Hostname: page-component-5d59c44645-lfgmx Total loading time: 0 Render date: 2024-03-01T10:56:02.470Z Has data issue: false hasContentIssue false

Participation and Objectivity

Published online by Cambridge University Press:  08 August 2022

Inkeri Koskinen*
Affiliation:
Practical Philosophy, University of Helsinki, Helsinki, Finland

Abstract

Many philosophers of science have recently argued that extra-academic participation in scientific knowledge production does not threaten scientific objectivity. Quite the contrary: Citizen science, participatory projects, transdisciplinary research, and other similar endeavours can even increase the objectivity of the research conducted. Simultaneously, researchers working in fields in which such participation is common have expressed worries about various ways in which it can result in biases. In this article I clarify how these arguments and worries can be compared, and how extra-academic participation can both increase and threaten the objectivity of the research conducted.

Type
Article
Copyright
© The Author(s), 2022. Published by Cambridge University Press on behalf of the Philosophy of Science Association

Access options

Get access to the full version of this content by using one of the access options below. (Log in options will check for institutional or personal access. Content may require purchase if you do not have access.)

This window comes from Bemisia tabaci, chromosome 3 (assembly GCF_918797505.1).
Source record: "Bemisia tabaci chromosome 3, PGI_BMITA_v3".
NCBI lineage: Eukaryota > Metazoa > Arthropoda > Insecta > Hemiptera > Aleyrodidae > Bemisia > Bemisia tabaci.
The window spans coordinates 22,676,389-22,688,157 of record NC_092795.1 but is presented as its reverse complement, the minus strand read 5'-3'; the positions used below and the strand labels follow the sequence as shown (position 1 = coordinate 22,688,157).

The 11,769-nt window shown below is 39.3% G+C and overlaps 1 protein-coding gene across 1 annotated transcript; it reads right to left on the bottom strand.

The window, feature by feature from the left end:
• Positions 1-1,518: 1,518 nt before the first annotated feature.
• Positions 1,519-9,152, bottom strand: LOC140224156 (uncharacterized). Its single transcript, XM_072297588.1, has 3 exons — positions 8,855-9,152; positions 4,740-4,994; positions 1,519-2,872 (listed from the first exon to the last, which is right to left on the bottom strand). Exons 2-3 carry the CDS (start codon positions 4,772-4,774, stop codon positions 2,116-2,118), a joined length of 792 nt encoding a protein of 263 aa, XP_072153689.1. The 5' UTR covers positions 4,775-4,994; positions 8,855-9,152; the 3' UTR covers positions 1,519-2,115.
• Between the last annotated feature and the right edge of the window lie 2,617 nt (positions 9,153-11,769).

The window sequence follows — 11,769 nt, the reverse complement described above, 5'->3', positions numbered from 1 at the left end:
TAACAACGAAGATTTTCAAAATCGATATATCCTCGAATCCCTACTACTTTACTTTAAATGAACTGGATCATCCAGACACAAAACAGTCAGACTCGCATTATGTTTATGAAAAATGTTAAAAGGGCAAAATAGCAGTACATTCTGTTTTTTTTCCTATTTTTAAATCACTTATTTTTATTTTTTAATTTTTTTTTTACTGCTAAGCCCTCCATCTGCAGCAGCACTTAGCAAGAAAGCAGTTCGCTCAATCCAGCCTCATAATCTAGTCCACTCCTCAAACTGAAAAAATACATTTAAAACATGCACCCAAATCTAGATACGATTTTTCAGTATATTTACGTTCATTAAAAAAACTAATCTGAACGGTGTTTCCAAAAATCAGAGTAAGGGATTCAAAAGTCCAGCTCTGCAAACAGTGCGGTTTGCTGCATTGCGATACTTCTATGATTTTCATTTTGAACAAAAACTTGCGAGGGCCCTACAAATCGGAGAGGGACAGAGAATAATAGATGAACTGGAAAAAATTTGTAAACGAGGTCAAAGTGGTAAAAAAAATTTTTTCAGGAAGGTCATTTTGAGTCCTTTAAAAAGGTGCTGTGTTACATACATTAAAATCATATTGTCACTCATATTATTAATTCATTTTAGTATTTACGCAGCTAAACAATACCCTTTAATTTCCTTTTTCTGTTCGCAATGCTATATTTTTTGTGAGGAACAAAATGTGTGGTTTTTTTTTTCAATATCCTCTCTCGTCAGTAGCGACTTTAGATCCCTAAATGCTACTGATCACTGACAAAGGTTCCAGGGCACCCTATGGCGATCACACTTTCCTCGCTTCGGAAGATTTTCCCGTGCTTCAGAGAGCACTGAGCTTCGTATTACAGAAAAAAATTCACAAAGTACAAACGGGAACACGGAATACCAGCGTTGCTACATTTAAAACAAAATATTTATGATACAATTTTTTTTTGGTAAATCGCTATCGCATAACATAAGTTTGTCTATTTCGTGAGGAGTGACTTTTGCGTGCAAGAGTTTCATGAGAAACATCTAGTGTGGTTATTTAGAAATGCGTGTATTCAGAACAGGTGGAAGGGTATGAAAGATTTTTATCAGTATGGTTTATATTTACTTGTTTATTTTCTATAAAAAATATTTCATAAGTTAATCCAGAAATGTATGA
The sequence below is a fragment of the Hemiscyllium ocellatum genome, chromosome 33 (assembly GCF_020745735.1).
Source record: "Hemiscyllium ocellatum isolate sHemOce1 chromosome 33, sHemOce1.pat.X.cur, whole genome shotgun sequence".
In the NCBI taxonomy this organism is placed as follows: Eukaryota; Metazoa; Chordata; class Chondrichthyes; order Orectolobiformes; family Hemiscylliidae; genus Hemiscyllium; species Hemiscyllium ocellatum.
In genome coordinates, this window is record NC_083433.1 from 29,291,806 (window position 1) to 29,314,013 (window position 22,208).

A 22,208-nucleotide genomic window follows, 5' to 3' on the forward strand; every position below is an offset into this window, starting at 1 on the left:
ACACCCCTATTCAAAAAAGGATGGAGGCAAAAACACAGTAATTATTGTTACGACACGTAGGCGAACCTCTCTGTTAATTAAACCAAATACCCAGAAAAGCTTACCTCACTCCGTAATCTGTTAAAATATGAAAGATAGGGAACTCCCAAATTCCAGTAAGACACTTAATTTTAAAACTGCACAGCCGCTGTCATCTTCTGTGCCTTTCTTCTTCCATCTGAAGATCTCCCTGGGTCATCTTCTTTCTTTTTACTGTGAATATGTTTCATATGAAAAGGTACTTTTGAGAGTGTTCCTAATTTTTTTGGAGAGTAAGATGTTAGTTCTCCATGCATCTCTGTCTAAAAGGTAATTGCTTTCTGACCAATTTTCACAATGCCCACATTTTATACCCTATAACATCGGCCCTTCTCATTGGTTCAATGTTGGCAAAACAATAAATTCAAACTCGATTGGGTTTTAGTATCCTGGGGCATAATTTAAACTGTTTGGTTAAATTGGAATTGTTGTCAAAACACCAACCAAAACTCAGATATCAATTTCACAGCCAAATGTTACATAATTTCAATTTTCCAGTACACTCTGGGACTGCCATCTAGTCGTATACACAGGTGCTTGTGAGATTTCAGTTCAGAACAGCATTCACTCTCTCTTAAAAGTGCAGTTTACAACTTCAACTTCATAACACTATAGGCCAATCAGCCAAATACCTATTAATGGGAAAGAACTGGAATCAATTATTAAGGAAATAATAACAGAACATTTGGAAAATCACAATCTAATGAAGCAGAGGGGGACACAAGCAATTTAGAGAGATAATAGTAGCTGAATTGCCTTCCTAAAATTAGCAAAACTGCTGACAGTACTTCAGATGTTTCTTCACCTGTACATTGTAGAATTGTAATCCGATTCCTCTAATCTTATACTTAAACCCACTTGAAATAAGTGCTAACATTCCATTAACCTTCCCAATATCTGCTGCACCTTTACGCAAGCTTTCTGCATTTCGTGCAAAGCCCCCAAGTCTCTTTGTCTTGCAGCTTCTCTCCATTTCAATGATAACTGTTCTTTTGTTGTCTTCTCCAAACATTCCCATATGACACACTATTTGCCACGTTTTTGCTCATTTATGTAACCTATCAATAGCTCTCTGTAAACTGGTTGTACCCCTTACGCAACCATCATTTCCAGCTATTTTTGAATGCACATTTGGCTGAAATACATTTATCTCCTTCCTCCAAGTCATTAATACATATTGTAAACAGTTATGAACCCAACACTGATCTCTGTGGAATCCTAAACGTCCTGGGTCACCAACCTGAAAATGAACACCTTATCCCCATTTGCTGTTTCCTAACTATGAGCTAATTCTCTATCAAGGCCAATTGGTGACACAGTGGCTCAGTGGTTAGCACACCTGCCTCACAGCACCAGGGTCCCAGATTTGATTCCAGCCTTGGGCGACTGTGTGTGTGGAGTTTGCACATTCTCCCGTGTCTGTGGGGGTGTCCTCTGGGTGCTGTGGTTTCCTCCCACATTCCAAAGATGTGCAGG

References

Alexandrova, Anna. 2018. “Can the Science of Well-Being Be Objective?The British Journal for the Philosophy of Science 69 (2):421–45.CrossRefGoogle Scholar
Baier, Annette. 1986. “Trust and Antitrust.” Ethics 96 (2):231–60.CrossRefGoogle Scholar
Bedessem, Baptiste, and Ruphy, Stéphanie. 2020. “Citizen Science and Scientific Objectivity: Mapping Out Epistemic Risks and Benefits.” Perspectives on Science 28 (5):630–54.CrossRefGoogle Scholar
Biddle, Justin B., and Kukla, Rebecca. 2017. “The Geography of Epistemic Risk.” In Exploring Inductive Risk: Case Studies of Values in Science, edited by Kevin, C. Elliott and Richards, Ted, 215–37. Oxford: Oxford University Press.Google Scholar
Bird, Tomas J., Bate, Amanda E.s, Lefcheck, Jonathan S., Hill, Nicole A., Thomson, Russell J., Edgar, Graham J., Stuart-Smith, Rick D., et al. 2014. “Statistical Solutions for Error and Bias in Global Citizen Science Datasets.” Biological Conservation 173:144–54.CrossRefGoogle Scholar
Bonney, Rick, Ballard, Heidi, Jordan, Rebecca, McCallie, Ellen, Phillips, Tina, Shirk, Jennifer, and Wilderman, Candie C.. 2009. Public Participation in Scientific Research: Defining the Field and Assessing Its Potential for Informal Science Education. A CAISE Inquiry Group Report. Center for Advancement of Informal Science Education.Google Scholar
Bornmann, Lutz. 2012. “Measuring the Societal Impact of Research.” EMBO Reports 13 (8):673–76.CrossRefGoogle ScholarPubMed